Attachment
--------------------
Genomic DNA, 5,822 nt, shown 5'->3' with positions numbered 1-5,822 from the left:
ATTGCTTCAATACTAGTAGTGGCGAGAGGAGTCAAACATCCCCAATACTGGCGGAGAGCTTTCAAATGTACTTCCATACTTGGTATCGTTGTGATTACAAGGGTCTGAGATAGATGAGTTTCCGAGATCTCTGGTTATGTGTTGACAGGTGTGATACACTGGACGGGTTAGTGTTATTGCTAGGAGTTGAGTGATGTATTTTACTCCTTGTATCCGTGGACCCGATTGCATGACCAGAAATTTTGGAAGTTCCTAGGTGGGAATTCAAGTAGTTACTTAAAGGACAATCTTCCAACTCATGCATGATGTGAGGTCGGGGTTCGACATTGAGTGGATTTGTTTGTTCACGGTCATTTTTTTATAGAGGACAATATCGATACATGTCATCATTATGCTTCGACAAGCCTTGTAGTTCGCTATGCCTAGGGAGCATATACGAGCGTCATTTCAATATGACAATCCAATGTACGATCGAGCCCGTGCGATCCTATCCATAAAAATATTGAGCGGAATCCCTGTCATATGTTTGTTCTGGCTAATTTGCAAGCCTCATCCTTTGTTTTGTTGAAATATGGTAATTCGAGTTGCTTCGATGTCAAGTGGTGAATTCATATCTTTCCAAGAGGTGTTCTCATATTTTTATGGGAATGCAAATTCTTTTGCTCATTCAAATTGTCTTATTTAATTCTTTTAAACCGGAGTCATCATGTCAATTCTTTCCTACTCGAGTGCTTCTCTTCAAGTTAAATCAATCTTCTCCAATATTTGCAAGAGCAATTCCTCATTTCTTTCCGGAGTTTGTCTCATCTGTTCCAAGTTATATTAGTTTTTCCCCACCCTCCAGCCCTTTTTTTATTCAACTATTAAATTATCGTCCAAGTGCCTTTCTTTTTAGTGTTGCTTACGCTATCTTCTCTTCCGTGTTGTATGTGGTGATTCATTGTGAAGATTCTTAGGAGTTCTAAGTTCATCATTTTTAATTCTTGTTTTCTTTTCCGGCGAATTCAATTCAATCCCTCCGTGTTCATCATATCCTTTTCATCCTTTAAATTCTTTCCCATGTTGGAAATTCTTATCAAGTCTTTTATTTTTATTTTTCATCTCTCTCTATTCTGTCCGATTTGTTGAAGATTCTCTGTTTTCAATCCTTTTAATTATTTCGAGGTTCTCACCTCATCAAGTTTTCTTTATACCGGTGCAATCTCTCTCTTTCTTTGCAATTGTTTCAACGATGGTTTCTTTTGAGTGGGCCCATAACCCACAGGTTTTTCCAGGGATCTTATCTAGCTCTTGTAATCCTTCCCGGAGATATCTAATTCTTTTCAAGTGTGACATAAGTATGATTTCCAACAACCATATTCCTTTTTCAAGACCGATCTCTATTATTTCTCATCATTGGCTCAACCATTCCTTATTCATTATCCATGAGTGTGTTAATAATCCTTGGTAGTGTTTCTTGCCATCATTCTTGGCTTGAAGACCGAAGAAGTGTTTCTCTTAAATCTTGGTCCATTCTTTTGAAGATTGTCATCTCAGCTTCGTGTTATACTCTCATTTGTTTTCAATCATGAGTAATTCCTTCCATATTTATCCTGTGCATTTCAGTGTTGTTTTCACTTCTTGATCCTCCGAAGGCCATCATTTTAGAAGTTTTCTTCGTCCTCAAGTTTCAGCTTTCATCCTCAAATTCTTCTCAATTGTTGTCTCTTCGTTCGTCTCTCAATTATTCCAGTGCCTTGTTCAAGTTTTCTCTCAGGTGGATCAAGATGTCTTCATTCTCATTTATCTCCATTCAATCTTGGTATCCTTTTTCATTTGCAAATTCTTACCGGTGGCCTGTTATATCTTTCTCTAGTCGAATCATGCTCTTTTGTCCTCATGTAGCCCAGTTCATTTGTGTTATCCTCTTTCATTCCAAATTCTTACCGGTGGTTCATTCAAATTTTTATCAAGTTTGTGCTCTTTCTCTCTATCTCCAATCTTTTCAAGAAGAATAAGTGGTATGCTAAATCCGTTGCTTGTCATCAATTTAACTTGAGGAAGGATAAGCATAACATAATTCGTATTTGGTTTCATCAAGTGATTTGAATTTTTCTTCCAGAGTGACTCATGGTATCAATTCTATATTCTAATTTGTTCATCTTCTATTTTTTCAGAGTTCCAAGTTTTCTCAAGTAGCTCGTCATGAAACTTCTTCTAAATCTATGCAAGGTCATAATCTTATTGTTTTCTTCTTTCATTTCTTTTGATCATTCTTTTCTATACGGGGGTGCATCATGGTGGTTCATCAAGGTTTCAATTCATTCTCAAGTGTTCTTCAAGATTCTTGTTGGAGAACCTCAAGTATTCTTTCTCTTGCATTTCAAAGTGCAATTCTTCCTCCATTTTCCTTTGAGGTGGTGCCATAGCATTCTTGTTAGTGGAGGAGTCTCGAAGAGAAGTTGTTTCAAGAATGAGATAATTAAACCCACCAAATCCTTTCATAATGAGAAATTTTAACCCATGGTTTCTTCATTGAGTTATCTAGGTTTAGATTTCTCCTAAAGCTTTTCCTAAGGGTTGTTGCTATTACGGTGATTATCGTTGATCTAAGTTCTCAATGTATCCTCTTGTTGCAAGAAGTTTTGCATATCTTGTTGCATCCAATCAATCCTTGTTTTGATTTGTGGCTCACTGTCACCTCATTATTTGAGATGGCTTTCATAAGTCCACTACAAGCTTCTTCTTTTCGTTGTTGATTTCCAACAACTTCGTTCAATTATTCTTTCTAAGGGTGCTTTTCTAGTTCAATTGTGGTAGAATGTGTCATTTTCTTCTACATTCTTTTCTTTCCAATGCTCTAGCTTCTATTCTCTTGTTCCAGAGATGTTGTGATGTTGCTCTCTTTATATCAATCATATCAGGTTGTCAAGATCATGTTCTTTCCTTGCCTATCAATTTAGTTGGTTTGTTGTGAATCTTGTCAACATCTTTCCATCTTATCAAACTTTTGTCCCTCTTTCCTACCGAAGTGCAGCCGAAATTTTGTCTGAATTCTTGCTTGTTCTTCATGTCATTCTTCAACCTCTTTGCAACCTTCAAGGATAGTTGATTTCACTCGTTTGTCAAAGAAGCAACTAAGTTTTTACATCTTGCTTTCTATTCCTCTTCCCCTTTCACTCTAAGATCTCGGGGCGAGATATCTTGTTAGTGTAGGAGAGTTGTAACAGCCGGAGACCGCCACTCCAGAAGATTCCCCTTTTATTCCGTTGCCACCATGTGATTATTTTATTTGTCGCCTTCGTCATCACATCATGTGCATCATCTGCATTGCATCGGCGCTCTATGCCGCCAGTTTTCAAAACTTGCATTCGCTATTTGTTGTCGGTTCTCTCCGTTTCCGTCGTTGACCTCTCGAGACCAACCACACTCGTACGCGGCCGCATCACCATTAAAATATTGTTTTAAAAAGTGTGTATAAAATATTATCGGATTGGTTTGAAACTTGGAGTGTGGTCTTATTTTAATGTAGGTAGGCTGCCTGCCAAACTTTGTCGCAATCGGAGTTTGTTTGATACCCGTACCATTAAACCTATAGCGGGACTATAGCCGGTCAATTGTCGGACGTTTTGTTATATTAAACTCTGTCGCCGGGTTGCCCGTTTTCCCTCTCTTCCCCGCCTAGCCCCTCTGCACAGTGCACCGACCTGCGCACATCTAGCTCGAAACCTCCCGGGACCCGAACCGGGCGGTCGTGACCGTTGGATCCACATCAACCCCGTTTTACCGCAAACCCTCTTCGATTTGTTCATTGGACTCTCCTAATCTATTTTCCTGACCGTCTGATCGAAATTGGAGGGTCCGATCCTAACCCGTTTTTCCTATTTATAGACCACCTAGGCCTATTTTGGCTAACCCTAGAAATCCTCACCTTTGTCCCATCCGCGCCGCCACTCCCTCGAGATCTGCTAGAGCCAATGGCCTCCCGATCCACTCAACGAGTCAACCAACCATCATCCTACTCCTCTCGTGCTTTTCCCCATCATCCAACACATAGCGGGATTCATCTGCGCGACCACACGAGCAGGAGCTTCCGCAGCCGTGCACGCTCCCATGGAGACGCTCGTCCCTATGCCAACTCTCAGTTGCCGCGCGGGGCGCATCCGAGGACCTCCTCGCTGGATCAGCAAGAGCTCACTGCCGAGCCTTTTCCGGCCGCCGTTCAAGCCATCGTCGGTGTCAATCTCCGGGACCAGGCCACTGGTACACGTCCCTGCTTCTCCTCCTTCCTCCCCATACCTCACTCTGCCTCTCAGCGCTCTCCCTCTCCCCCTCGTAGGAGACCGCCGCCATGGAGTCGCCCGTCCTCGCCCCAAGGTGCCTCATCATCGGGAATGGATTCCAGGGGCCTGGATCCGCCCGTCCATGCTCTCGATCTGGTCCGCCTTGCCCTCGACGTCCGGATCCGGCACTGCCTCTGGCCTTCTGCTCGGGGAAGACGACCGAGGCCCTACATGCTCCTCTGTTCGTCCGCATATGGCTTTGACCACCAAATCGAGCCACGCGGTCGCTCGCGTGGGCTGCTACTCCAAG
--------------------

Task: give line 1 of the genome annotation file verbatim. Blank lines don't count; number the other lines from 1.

Genomic DNA, 5,822 nt, shown 5'->3' with positions numbered 1-5,822 from the left: